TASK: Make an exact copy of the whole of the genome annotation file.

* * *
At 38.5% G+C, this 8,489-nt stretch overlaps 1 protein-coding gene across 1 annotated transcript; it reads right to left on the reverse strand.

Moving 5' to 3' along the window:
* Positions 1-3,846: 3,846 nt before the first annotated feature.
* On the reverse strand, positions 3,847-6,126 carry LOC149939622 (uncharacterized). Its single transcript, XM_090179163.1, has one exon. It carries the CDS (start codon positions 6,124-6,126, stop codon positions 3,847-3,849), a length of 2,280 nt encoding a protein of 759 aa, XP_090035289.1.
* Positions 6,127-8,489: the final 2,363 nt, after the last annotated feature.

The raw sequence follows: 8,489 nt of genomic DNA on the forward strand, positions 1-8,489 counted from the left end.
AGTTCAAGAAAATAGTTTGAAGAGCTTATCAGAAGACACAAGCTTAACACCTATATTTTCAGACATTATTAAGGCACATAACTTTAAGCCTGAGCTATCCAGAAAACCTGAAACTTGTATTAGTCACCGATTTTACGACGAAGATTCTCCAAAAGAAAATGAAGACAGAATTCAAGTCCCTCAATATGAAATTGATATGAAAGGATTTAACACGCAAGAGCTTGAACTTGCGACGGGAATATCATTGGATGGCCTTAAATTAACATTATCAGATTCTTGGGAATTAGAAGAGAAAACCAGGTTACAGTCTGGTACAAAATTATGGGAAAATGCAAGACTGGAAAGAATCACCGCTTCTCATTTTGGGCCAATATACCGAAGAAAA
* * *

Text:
At 38.5% G+C, this 8,489-nt stretch overlaps 1 protein-coding gene across 1 annotated transcript; it reads right to left on the reverse strand.

Moving 5' to 3' along the window:
* Positions 1-3,846: 3,846 nt before the first annotated feature.
* On the reverse strand, positions 3,847-6,126 carry LOC149939622 (uncharacterized). Its single transcript, XM_090179163.1, has one exon. It carries the CDS (start codon positions 6,124-6,126, stop codon positions 3,847-3,849), a length of 2,280 nt encoding a protein of 759 aa, XP_090035289.1.
* Positions 6,127-8,489: the final 2,363 nt, after the last annotated feature.

The raw sequence follows: 8,489 nt of genomic DNA on the forward strand, positions 1-8,489 counted from the left end.
AGTTCAAGAAAATAGTTTGAAGAGCTTATCAGAAGACACAAGCTTAACACCTATATTTTCAGACATTATTAAGGCACATAACTTTAAGCCTGAGCTATCCAGAAAACCTGAAACTTGTATTAGTCACCGATTTTACGACGAAGATTCTCCAAAAGAAAATGAAGACAGAATTCAAGTCCCTCAATATGAAATTGATATGAAAGGATTTAACACGCAAGAGCTTGAACTTGCGACGGGAATATCATTGGATGGCCTTAAATTAACATTATCAGATTCTTGGGAATTAGAAGAGAAAACCAGGTTACAGTCTGGTACAAAATTATGGGAAAATGCAAGACTGGAAAGAATCACCGCTTCTCATTTTGGGCCAATATACCGAAGAAAA